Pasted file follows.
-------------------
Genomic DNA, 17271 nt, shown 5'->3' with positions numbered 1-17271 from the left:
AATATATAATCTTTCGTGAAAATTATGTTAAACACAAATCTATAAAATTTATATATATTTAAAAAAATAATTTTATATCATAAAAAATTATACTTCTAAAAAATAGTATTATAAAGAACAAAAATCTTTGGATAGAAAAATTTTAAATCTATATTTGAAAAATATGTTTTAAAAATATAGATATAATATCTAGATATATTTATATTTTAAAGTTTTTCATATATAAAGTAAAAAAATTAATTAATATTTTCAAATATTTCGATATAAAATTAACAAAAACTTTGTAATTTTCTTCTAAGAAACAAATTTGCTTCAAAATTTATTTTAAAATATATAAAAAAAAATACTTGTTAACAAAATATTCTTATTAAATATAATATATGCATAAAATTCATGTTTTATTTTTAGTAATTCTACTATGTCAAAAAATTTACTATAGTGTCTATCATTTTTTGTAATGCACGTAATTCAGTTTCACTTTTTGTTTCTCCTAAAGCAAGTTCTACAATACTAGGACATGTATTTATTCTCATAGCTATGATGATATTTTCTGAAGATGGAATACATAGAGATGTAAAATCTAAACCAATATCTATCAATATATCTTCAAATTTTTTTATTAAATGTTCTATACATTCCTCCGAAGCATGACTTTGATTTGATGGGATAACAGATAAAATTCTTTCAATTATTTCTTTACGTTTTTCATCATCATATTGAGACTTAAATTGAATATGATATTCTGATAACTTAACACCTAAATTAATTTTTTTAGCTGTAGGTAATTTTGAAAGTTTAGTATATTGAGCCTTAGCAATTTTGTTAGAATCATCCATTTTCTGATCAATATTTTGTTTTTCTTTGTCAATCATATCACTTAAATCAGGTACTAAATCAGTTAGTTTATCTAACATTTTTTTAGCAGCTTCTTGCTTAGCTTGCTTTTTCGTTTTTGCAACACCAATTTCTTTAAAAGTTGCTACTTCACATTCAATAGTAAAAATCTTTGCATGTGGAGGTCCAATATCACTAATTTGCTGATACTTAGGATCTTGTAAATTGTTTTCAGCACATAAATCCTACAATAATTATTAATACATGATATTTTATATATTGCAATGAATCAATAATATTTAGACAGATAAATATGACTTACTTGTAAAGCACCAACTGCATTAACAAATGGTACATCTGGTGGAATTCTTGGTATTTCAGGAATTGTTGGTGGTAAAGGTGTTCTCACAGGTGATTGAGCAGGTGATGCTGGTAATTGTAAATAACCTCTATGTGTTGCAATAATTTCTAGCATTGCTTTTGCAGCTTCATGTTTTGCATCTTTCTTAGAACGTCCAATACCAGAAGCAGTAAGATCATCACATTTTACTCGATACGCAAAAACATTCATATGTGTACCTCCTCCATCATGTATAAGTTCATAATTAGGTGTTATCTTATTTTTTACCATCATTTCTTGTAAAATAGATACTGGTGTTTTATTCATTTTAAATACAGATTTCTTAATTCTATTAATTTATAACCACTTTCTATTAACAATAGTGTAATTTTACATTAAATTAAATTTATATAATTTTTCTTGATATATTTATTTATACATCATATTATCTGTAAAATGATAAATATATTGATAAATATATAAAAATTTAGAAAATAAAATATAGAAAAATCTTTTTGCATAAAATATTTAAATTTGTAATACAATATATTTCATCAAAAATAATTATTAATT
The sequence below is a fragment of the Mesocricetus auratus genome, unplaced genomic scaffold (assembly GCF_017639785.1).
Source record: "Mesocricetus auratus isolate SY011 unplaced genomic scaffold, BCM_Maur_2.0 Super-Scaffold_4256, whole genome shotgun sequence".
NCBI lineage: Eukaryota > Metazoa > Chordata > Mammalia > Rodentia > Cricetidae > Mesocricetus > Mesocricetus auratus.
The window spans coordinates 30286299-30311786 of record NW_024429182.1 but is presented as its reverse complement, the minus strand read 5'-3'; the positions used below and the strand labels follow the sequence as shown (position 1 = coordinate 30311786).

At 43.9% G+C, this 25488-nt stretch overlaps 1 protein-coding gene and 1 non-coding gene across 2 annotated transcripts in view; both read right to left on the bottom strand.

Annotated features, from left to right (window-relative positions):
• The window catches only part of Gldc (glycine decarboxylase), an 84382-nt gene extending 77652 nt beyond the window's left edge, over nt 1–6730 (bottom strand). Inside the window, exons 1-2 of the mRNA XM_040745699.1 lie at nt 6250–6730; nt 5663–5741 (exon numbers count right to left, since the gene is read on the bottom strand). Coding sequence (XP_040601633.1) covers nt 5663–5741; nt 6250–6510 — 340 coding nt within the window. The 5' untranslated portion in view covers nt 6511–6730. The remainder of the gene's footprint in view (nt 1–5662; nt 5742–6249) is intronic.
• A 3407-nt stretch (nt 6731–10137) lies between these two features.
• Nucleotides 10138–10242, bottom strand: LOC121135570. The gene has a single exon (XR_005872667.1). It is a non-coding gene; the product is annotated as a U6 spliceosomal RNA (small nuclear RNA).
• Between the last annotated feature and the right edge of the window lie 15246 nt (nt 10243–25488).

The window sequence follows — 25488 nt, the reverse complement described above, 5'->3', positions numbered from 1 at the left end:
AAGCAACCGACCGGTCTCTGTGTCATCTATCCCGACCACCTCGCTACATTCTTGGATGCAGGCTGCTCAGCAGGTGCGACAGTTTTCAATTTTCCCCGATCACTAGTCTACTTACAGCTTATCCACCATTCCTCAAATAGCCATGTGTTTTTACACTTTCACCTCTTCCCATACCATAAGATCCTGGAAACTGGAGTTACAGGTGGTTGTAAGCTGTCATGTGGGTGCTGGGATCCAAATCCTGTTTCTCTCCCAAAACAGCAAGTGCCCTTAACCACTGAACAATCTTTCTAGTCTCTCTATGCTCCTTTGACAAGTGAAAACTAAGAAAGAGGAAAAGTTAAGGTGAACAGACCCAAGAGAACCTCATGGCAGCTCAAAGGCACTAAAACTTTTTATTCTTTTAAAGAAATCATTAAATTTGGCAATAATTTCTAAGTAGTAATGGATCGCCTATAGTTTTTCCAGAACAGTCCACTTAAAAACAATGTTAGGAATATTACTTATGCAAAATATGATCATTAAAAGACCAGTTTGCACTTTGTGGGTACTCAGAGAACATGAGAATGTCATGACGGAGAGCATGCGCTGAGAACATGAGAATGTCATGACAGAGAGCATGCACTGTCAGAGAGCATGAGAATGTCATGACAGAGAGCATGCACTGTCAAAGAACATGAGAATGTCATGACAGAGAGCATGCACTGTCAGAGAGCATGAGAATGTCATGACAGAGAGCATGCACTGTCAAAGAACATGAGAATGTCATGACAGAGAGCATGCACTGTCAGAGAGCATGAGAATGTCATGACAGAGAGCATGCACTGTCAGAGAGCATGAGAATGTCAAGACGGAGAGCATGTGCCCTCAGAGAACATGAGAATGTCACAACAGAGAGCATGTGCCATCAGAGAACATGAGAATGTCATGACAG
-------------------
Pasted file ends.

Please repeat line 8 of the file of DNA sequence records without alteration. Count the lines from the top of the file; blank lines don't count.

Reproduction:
Annotated features, from left to right (window-relative positions):